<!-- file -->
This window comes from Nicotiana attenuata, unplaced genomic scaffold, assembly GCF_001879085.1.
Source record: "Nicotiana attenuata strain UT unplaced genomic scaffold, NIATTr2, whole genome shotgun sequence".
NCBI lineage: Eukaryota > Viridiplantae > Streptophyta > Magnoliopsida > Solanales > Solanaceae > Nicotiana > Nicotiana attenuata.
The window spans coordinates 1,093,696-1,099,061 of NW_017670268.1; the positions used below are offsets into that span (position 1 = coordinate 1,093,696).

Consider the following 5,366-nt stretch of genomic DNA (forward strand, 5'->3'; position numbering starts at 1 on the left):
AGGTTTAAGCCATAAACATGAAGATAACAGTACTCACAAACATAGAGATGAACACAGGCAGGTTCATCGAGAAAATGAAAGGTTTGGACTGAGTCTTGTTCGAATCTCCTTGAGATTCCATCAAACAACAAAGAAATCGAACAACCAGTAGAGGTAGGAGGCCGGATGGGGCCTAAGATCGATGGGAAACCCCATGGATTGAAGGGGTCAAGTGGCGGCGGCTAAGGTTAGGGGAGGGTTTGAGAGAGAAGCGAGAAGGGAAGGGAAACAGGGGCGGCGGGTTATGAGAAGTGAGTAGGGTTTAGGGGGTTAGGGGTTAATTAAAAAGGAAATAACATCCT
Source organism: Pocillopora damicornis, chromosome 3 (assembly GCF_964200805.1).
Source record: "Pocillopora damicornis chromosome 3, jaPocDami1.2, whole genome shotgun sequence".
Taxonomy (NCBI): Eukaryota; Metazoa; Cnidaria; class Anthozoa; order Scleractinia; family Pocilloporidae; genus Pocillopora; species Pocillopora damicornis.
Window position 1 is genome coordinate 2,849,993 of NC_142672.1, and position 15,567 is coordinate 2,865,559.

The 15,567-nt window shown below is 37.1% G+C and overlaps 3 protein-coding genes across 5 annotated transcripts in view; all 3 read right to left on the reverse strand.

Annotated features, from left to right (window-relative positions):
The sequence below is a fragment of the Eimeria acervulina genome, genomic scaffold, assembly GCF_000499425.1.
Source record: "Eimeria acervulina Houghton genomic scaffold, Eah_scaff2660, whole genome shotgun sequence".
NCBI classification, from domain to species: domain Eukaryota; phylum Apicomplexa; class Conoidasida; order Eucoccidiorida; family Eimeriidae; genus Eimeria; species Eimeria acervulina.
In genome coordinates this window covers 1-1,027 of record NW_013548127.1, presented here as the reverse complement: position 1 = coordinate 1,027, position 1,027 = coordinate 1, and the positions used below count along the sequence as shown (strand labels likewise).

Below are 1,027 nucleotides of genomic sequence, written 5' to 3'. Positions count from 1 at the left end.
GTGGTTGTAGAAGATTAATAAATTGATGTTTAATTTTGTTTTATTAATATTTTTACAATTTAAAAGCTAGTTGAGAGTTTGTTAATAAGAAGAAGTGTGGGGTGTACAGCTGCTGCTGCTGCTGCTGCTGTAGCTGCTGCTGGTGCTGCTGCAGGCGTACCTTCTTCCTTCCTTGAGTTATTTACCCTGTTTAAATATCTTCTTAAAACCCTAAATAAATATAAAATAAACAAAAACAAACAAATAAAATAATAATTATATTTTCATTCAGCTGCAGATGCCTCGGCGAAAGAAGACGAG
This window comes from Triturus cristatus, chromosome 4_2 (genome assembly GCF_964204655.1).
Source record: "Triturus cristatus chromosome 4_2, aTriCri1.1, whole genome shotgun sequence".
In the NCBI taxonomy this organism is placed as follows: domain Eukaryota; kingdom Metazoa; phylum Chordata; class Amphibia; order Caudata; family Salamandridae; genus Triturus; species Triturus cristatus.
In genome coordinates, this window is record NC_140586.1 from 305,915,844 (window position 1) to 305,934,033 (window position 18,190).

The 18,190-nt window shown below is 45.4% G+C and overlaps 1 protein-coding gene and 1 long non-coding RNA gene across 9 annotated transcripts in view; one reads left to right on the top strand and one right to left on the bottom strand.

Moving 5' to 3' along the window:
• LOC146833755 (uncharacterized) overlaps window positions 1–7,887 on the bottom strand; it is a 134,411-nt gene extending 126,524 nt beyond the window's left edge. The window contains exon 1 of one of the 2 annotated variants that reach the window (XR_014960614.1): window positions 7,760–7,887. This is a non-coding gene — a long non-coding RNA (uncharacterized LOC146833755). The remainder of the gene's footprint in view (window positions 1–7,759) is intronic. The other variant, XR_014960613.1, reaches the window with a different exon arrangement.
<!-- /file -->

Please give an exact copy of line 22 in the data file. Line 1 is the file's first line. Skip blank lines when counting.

In genome coordinates, this window is record NC_140586.1 from 305,915,844 (window position 1) to 305,934,033 (window position 18,190).